Want To Learn Brushes

kdgrissom

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I want to learn how to play brushes.

I'm currently looking at this book, which includes a couple play along CD's:

Do you guys recommend any particular book?
Thats a great book to start with! Helped me tremendously. The early recordings with the Oscar Peterson trio with Ed are wonderful to play and learn to because of the long steady grooves that allow you to blend your playing with the recordings.
 

Hemant

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Have been playing with jazz combo the past few weeks -- someone pulled "Some Day My Prince Will Come" from the Real Book. Had no clue how to swing 3/4 appropriately with brushes. Tried to wing it and it came out sounding like a polka waltz. Found this Russ Miller video on the fly -- instead of sweeping the head wide with the left hand - just sweep between 10 and 4 o'clock. Very simple and cool trick.
 

DrumPhil

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Watch four or five different brush instructors on YouTube and you will see four or five different grips and basic approaches to making sound. My point is that there is a LOT of room for personal expression with brushes. You will have to try some things and eventually figure out what approach lets you say the things you want to say. There is no single correct way to play brushes.

As mentioned above, Ed Thigpen has long been the favorite instructor in traditional jazz brushwork. Florian's stuff is very modern and very different from Ed. Jeff Hamilton, Russ Miller, Clayton Cameron, Ed Soph, and many others have really good videos and tips out there. Spend a week or two with one approach and see if it works for you. If not, try a different one.

The key difference that brushes offer versus sticks is legato, long tones, achieved by lateral movement sliding (brushing!) across the head. So stay focused on sideways and circular movements as much as possible. Also remember that these techniques are almost useless on clear, smooth heads. You need a drumhead with some textured coating on it, so the brushes have something to rub against.

Brushes open up whole new worlds of available sounds. Have fun!
 

mtarrani

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I played about 1500 brush only gigs during an eight year period (all were in assisted living facilities), so one learns how to develop a personal vocabulary when you have volume constraints. I got around using brushes the same way I would sticks by getting creative in that setting. That experience allowed me to use brushe in lieu of sticks, using brush technique, in a number of genres. A bunch of examples are in the videos on my vanity drum page at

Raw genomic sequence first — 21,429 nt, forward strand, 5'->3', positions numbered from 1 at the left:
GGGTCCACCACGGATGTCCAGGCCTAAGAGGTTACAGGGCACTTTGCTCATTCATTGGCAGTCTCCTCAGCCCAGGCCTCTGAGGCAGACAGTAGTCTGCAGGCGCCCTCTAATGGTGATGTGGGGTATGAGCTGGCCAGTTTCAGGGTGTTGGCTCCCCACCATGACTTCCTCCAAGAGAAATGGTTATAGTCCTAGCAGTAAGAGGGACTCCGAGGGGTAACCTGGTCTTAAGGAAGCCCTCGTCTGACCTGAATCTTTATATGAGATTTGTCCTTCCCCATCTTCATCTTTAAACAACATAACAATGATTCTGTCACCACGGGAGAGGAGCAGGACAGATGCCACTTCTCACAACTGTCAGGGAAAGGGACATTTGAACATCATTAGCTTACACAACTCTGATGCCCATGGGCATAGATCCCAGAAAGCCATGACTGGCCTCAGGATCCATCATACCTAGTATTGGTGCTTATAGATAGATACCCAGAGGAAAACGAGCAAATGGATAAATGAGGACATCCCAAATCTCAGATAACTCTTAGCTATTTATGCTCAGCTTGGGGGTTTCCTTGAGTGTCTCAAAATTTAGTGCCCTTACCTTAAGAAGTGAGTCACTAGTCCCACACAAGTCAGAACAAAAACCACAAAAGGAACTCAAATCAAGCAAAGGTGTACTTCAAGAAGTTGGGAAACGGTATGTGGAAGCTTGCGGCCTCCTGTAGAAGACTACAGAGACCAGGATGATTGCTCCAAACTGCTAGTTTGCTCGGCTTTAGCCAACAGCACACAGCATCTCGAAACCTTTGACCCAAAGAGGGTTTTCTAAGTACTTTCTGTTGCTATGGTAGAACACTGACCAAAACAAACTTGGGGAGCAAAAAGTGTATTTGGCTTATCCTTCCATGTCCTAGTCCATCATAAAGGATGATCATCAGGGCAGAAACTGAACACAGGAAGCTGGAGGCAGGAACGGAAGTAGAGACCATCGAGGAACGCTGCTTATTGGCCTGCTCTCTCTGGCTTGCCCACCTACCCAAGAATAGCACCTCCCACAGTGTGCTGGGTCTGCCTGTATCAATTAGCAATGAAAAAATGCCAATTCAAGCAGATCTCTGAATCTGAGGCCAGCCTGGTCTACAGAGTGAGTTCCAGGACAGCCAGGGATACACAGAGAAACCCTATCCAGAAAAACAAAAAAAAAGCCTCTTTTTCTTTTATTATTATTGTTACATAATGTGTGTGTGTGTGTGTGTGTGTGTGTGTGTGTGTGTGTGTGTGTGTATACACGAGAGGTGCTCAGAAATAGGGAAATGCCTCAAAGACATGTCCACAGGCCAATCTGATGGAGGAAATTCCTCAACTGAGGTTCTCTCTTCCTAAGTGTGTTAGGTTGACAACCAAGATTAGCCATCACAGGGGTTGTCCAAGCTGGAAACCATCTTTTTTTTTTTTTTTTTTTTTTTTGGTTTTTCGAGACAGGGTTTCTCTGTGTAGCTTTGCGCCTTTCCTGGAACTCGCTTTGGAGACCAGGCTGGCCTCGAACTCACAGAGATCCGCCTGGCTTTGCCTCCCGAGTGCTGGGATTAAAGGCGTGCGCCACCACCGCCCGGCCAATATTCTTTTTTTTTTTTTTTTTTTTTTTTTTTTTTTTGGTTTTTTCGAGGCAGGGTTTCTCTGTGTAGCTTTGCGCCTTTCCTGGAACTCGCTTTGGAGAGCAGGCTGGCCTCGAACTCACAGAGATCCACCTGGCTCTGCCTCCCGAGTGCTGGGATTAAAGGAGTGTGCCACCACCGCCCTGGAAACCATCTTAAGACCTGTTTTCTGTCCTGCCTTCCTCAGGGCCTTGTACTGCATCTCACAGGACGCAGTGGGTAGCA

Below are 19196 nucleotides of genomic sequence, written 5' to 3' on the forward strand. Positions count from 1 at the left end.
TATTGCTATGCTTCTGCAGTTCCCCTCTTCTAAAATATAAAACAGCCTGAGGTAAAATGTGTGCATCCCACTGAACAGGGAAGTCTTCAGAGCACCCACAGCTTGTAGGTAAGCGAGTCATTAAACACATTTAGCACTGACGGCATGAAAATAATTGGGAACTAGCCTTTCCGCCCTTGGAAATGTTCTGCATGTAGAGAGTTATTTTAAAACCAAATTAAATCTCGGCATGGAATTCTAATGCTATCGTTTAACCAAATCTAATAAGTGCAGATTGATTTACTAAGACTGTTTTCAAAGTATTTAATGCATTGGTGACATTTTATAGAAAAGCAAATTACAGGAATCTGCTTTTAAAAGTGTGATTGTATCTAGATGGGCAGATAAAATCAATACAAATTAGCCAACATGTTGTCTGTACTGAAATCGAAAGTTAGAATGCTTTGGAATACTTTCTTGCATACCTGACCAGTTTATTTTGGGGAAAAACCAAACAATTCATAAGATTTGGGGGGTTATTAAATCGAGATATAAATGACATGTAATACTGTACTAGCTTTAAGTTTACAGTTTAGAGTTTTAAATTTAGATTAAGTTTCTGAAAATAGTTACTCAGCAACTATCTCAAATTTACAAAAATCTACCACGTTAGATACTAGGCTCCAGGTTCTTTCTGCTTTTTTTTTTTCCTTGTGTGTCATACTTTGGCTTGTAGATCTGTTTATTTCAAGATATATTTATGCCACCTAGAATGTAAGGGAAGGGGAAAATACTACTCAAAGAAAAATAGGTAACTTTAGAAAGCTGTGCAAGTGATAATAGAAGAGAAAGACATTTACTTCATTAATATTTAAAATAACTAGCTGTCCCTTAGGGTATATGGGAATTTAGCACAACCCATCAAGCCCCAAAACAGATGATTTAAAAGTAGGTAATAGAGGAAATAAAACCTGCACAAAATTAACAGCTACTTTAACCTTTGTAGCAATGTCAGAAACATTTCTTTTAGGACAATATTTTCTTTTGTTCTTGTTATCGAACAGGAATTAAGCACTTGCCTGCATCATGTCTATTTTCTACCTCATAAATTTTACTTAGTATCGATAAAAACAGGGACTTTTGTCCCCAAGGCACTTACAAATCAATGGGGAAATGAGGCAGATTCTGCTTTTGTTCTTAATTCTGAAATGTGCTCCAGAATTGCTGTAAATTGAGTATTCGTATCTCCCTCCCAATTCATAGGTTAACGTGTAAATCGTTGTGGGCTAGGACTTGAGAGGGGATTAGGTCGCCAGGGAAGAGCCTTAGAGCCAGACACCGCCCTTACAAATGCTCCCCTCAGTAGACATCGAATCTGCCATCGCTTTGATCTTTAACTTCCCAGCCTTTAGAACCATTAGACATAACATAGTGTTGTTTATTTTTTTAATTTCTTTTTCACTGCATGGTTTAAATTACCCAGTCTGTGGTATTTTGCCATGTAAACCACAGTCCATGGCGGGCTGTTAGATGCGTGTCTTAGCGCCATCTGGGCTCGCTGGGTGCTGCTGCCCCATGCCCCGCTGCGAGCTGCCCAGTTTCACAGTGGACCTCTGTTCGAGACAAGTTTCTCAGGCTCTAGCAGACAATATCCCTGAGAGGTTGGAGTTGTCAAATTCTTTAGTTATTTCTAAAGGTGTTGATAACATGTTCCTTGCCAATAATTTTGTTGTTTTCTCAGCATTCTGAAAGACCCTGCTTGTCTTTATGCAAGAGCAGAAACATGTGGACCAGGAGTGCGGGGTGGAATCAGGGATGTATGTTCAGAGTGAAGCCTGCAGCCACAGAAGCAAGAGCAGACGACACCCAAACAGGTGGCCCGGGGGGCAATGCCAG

including blues, country, some rock and Americana stuff. More importantly, though, is that page lists my brush influences, which I encourage anyone interested in brushes to track down and give them a listen (or watch them since Youtube has made that possible.)

Another resource that I strongly recommend is a brush player group on Facebook. There are some true masters who are posting their own videos, advice and offering assistance to folks who are getting started. If you are serious about brush playing, or tentatively curious visit the group here:

 

thejohnlec

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Unlike sticks (for the most part), there are numerous methods to emulate the sounds you hear other brush players create. To begin, maybe you should determine whether you prefer clockwise sweeps or counter clockwise with some free playing, explore what textures you can produce, and whether you prefer sharp or lush effects, then find some books or videos that teach in that mode to begin with. Being able to play both directions and with multiple textures is ideal but you need to start somewhere, and comfort and relaxation with brushes is really key for me.

I’ve hit the brushes regularly for the past couple years to shake off some bad habits and explore new approaches to grooves, and it’s been very gratifying. I prefer trad grip for the personal techniques I’ve been working on.

Double stroke rolls with brushes are still a pain for me though!!
 

bigbonzo

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Thanks to all for your suggestions. I've found that one of my current books has a small section in the back on brushes. So, along with that and the YouTube videos that you've suggested, I think I'll have enough to get me started. If need be, I'll pick up the Thigpen book to continue my studies.
Thanks again.
 
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mtarrani

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This is not exactly a reply to the OP, but I think folks in this particular topic thread will appreciate this video. I had saved it from 2009, and was just rewatching it - and thought I'd share it here:

 

BennyK

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T Bone Walker - The Imperial recordings

Willie Nelson - Stardust

Play along with these and you'll figure it out .
 


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